1. Did the Reefton Spur this morning as my first ride into the New Year, made it to Marysville without seeing a car, on the ride home there were a few motor bikes and vintage cars but they were not a problemo, why people bother with Beach Road when they can ride this amazes me. Good fun ride, though not severe in gradients it seems the hills will never end, the ride home is brilliant.

  2. Logging trucks use the road regularly and a lot of campers/dirt bike riders use the road as well, many with trailers, and most straddle the lines at some point. Enjoy the ride but be very careful, it only takes one tight corner with a rev head coming the opposite way (or even the same way) and the day will end in tears.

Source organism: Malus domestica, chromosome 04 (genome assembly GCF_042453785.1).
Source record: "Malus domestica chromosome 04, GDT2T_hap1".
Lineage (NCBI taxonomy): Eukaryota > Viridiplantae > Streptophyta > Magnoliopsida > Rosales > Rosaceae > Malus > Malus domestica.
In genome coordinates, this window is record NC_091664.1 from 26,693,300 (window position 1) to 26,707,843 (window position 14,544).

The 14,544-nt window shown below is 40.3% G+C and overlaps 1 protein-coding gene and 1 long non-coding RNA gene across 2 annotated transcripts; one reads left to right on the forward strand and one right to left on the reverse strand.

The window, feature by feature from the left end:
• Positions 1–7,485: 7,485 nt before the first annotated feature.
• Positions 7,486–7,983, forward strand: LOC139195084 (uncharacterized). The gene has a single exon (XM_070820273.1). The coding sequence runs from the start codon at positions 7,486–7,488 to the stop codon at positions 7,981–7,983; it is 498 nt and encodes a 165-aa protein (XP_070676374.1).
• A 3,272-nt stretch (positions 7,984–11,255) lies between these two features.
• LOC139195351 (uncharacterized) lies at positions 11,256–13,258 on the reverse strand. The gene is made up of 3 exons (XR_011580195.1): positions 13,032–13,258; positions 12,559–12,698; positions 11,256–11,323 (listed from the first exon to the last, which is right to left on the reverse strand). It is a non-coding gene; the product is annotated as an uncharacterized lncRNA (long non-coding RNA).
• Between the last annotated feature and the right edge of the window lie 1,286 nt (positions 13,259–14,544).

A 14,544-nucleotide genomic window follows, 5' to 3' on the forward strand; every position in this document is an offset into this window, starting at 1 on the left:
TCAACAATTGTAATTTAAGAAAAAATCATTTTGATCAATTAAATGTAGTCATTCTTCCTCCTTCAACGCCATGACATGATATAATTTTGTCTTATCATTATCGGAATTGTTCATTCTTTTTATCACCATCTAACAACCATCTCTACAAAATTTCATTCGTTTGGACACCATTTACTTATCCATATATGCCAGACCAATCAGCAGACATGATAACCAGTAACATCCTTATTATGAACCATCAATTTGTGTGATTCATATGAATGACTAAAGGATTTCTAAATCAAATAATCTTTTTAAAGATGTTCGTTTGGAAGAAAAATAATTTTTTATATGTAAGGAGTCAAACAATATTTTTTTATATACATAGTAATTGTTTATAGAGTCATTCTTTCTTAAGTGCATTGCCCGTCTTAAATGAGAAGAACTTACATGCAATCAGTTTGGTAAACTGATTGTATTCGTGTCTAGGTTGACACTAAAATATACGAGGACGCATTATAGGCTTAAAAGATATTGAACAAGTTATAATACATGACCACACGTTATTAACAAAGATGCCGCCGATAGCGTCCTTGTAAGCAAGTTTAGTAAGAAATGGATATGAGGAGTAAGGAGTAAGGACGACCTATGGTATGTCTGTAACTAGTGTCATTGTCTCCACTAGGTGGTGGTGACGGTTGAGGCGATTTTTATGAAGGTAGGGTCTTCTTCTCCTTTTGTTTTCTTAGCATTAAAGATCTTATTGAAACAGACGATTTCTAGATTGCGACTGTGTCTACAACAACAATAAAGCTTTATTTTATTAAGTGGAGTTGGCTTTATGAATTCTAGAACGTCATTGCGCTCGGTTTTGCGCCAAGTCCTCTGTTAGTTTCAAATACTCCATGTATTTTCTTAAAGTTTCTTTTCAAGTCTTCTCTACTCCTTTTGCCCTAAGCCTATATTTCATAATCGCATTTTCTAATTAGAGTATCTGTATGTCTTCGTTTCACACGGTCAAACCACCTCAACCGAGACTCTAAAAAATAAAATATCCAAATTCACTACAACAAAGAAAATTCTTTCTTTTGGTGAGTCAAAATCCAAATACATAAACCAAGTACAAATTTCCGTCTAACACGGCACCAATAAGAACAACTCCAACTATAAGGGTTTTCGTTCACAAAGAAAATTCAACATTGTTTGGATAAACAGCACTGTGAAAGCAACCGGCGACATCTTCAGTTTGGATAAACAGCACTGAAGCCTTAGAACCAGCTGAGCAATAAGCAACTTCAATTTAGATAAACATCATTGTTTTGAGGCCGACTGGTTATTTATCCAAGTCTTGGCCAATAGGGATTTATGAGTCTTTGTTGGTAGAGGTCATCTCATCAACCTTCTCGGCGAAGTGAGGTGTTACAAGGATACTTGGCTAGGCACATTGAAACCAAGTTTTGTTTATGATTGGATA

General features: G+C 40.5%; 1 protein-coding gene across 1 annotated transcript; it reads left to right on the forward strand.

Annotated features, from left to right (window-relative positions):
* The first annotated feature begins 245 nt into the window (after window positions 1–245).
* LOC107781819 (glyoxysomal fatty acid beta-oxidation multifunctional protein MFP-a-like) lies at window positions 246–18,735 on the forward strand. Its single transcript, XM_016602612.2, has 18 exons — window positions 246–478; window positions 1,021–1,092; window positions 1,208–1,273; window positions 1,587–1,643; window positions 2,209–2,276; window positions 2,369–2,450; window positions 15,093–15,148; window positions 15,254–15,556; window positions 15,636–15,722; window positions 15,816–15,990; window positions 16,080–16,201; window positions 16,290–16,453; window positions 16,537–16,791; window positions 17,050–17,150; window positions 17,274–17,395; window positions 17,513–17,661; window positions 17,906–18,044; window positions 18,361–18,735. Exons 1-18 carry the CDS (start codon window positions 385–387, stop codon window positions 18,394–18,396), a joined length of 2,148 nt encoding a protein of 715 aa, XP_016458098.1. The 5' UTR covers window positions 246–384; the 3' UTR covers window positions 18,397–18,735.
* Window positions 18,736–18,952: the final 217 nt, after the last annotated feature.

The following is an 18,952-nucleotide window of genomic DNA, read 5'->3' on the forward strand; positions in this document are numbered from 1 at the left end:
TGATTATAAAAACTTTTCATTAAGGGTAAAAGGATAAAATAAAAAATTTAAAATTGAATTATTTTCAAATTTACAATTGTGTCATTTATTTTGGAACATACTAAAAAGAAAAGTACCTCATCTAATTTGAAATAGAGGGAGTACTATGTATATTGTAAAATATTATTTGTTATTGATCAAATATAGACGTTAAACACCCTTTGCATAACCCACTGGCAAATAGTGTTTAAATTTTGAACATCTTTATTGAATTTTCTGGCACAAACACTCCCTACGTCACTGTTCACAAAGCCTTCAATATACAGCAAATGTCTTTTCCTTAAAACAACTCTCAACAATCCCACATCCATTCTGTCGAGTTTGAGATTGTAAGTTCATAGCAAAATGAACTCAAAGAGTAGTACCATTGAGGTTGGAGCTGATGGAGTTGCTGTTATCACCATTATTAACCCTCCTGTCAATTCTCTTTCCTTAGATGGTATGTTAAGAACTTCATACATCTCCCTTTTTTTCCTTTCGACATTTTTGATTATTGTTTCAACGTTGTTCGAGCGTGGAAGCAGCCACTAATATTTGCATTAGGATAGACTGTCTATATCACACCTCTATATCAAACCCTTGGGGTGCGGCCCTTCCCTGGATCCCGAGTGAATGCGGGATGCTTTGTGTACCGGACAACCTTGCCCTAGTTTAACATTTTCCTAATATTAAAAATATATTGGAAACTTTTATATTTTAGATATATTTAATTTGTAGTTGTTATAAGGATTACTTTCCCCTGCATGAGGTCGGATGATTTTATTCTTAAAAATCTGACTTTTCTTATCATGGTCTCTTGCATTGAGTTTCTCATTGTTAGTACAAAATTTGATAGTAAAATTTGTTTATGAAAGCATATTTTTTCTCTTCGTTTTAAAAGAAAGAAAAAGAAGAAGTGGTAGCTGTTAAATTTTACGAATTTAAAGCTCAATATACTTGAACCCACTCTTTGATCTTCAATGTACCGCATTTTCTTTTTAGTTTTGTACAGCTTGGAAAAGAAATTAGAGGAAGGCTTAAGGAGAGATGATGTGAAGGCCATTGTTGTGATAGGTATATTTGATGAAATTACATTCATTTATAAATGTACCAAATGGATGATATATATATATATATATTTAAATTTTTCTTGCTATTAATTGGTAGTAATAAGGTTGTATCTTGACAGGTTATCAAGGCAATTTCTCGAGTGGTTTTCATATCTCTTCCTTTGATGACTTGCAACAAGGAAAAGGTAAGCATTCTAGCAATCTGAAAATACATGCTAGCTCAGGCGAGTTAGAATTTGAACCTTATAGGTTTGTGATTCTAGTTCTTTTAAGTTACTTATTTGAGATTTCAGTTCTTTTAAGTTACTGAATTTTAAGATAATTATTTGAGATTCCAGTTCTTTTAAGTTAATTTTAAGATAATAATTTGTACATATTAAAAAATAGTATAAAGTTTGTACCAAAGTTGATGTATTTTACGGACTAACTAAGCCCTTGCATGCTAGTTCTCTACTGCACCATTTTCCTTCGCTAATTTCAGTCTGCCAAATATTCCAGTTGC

3. Hi Matt,

    thanks for your feedback about Mt Baw Baw. Am psyching up to tackle the beast sometime this yr.

    Sounds like you will smash 3 peaks in a few wks time. Am envious reading your blogs of all the fabulous rides you have been doing. Well done. Has been difficult for myself to get out with a family and an 18 month old toddler.

    I am hoping to do this ride you have done over Easter all being well. I just wanted to know what the traffic was like as I notice the roads along the reefton spur don’t have a shoulder. I know you mention the “Black Spur” can be quite dangerous unless done early in the morning. Would you consider the reefton spur ride to be safe? It looks truly amazing and can’t wait to have a crack at it.

    All the best for 3 peaks.


    1. Thanks Darren. The Reefton Spur is considerably quieter than the Black Spur. I would be very hesitant to ride the Black Spur on a weekend (unless it was early in the morning) but the Reefton Spur, even around lunchtime on Saturday, was virtually isolated.